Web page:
Life After Beth (2014) – Review

Directed by Jeff  Baena
Written by Jeff Baena
Starring Aubrey Plaza, Dane DeHaan, John C Reilly, Molly Shannon
A young man’s recently deceased girlfriend mysteriously returns from the dead, but he slowly realizes she is not the way he remembered her.

Oooohhh right, now I get it. Life After Beth. Right. Okay. Hmm. Well, whatever…
Truth is, I had no idea what this was about until I actually decided to eventually get around to reviewing it. I knew it had Aubrey Plaza in it (thumbs up) and Dane DeHaan (thumbs down, no offence, just not my favourite weedy looking nobody that just got lucky, in my opinion, but there y’go). I mean, just how terrible could it be? Safety Not Guaranteed was my favourite movie of the whole of 2012, so it surely couldn’t that dreadful. Could it?
So, trying to keep the memories of Pet Sematary to the back of my eager and mostly curious mind, I delved in, only really looking forward to the bits with the lovely Aubrey Plaza in it. Just as with anything that Zoe Kazan appears in, I’ll normally be there, at the front of the queue, probably fidgeting, hands firmly in pockets, with nervous anticipation. Okay, so I wasn’t exactly at the front of the queue here, but you get the general idea. Some films I will watch purely because someone I really wouldn’t mind half an hour (alright, not that long) in a quiet room with and no cameras to witness it is in it. I mean, really, is there any other reason for watching Sin City 2 than to be able to gawp longingly and helplessly at Eva Green?  There. I’ve said it. You may shoot me now, everlasting judge of shallow movie criticism. I submit to your greater and justly brow-furrowing, finger-pointing power of abstinence.
Dubiously dubbed a zom-rom-com (sigh, think Shaun of the Dead if you really need a thematic comparison), this is the story of two young lovers, Beth (Plaza) and Zach (DeHaan) who are separated by death, but not for very long, re-united in a way that you may at first find less than likely. 
Oooh, what fun we can have with this, Jeff Baena must have thought, when nurturing this idea through its difficult period to inception as a fully fledged script. It is at this point, if we’re honest, that most of us writers would stop for a moment and wonder if this is really a viable idea, before quietly deleting the first paragraph, turning off Microsoft Word, and gently closing the lid on the laptop for the evening, in favour of a glass of the fruity red stuff.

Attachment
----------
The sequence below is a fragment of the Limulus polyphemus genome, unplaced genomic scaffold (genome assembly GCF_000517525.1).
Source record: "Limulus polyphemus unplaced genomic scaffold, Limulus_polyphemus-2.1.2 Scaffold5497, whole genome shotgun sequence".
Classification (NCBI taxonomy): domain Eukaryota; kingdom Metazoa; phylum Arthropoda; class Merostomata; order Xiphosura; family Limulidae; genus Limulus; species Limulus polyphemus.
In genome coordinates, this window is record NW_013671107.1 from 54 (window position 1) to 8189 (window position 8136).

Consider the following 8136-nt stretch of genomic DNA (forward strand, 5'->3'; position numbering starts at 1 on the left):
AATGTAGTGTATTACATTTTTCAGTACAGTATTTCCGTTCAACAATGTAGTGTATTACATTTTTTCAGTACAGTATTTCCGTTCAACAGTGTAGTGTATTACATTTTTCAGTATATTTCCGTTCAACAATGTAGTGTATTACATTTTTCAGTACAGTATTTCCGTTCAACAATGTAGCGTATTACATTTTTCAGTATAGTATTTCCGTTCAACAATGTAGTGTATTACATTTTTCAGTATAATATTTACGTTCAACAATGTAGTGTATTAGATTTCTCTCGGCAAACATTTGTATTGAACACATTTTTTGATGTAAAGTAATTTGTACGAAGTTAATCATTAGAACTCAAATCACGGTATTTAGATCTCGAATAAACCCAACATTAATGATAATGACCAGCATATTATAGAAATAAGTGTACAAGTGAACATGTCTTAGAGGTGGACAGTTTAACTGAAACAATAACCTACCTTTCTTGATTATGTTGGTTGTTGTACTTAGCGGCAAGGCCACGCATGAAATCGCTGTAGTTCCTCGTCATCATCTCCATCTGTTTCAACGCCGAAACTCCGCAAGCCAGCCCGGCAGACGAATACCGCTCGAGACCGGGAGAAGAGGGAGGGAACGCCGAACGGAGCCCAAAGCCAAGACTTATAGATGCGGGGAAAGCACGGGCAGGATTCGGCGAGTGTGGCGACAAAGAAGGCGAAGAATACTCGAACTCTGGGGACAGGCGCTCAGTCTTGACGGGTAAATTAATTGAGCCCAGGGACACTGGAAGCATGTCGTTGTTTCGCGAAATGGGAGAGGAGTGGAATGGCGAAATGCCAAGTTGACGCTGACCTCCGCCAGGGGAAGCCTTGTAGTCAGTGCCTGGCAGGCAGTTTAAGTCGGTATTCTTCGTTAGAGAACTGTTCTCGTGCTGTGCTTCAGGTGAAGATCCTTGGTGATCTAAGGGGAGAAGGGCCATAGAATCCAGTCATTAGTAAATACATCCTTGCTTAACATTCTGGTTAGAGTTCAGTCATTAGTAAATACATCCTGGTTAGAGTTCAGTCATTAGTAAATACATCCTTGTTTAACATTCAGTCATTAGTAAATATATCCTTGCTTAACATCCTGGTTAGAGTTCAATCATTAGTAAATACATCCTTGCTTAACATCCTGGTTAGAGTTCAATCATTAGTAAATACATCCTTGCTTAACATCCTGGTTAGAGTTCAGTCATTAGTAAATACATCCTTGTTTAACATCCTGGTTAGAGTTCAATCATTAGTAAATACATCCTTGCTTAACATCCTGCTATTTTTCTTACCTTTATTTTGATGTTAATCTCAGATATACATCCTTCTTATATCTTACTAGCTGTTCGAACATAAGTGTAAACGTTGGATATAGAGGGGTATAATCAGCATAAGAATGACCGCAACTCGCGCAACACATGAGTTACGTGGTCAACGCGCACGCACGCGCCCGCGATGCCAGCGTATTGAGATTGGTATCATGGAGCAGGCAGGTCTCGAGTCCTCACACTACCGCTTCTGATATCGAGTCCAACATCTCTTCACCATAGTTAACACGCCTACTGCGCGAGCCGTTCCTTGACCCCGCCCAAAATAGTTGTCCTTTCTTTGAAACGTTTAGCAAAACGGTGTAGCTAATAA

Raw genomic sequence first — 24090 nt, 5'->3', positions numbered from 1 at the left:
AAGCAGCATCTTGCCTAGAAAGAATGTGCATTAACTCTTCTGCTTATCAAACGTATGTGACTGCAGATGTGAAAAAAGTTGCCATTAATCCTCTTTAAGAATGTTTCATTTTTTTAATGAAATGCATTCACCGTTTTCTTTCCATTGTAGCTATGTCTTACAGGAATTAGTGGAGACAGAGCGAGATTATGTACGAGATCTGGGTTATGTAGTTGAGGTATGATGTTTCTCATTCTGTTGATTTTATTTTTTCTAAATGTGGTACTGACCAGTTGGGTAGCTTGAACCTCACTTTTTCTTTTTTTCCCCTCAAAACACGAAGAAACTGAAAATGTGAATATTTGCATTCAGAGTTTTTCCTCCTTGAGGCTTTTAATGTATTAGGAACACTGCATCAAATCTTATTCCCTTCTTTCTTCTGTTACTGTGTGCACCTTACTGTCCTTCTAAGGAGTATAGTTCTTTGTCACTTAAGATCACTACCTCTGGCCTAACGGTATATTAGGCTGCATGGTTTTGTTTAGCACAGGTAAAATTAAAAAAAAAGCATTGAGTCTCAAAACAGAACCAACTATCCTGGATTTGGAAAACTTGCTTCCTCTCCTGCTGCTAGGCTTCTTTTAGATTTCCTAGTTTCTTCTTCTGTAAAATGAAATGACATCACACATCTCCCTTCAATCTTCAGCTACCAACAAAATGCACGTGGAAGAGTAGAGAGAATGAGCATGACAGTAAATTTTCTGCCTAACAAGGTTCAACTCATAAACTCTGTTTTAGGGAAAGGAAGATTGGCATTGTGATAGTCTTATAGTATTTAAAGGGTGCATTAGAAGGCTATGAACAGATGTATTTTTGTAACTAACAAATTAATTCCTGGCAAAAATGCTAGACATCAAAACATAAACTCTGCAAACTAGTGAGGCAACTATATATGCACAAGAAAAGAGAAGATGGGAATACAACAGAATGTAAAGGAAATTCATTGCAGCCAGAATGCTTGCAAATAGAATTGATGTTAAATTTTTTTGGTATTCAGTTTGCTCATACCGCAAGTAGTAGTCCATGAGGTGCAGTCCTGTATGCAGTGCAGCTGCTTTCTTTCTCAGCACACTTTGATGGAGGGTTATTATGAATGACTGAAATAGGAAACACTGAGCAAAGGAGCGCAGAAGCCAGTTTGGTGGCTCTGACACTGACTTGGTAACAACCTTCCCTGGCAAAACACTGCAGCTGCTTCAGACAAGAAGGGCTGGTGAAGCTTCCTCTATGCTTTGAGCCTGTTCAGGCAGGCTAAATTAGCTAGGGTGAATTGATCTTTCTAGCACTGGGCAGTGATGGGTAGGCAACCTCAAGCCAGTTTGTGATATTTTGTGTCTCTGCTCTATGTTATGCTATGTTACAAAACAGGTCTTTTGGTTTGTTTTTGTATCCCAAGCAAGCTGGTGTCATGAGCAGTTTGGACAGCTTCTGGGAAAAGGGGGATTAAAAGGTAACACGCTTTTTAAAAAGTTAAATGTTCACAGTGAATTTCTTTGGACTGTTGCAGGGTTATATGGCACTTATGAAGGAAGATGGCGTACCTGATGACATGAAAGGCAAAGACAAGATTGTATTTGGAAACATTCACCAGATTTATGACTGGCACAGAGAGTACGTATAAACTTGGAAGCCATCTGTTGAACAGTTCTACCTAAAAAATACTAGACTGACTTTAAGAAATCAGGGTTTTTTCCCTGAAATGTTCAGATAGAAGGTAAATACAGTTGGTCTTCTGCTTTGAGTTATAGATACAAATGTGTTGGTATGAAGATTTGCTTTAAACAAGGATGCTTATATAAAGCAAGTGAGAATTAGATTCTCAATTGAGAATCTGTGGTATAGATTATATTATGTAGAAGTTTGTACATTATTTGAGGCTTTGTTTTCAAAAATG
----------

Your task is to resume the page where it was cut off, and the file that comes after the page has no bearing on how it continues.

But no, to his credit Baena persevered and pursued this story to its rather (un)natural conclusion. Would you believe it, the young woman everyone thought had died, well, hadn’t, it appears. And then again, maybe she had and it’s just that no one is letting on. Beth is home and everything, for the moment it seems, is rosy once more.
Despite his varying amounts of general unlikeableness, Dane DeHaan  is well cast as the needy and lost soul, grieving initially for the love of his life (aren’t they all at that age?) until she re-appears. Personally, I have trouble getting on board with most of DeHaan’s output so far and whilst this is a significant improvement, I still can’t honestly say I’m anything like a fan. I can’t abide the emo when paraded in front of me, like the misunderstood sufferer of life itself, but DeHaan seems to offer this in almost every character he portrays. Just once, I’d like to see him riding a Harley, toting an Uzi and taking Megan Fox firmly from behind. That’s just not going to happen though, is it? He’s just not the type and he’s woefully short of that kind of range.

After a somewhat perplexing and sometimes yawn-inducing first act, spent mostly following Zach around as he mopes over his lost love, the film does kick into gear in the second act with Beth’s return and this allows the audience the opportunity to appreciate Plaza’s skills as a performer of many guises. Without her, this may have been a very different movie. I mean, we could have had Jennifer’s Body all over again, and that would simply never do, not with someone of Plaza’s abilities helming the show here.

A large part of the films’ humour comes in the form of the incredulity at the changes Beth experiences and the reaction Zach displays to them. As their world begins to crumble, this does provide the opportunity for some very funny moments, allowing Plaza to go practically off the grid, mentally, with the rest of the cast trying to play catch up with events as they progress. To its credit, Baena does a good job ensuring that this never quite reaches farce, which it could easily have done, had he not kept tight grip on the performances and pace, as the rest of the dead start to get up and walk around, in a potential zombie apocalypse.

Overall, a very enjoyable, very watchable project, highlighting particularly the talents of Plaza. DeHaan is much better here than most of his career thus far and with the support from the likes of John C Reilly, Molly Shannon and Anna Kendrick, you’re pretty much assured of good, if not exactly great, time. Oh, and by the way, if you like smooth jazz, you’re in for a treat!

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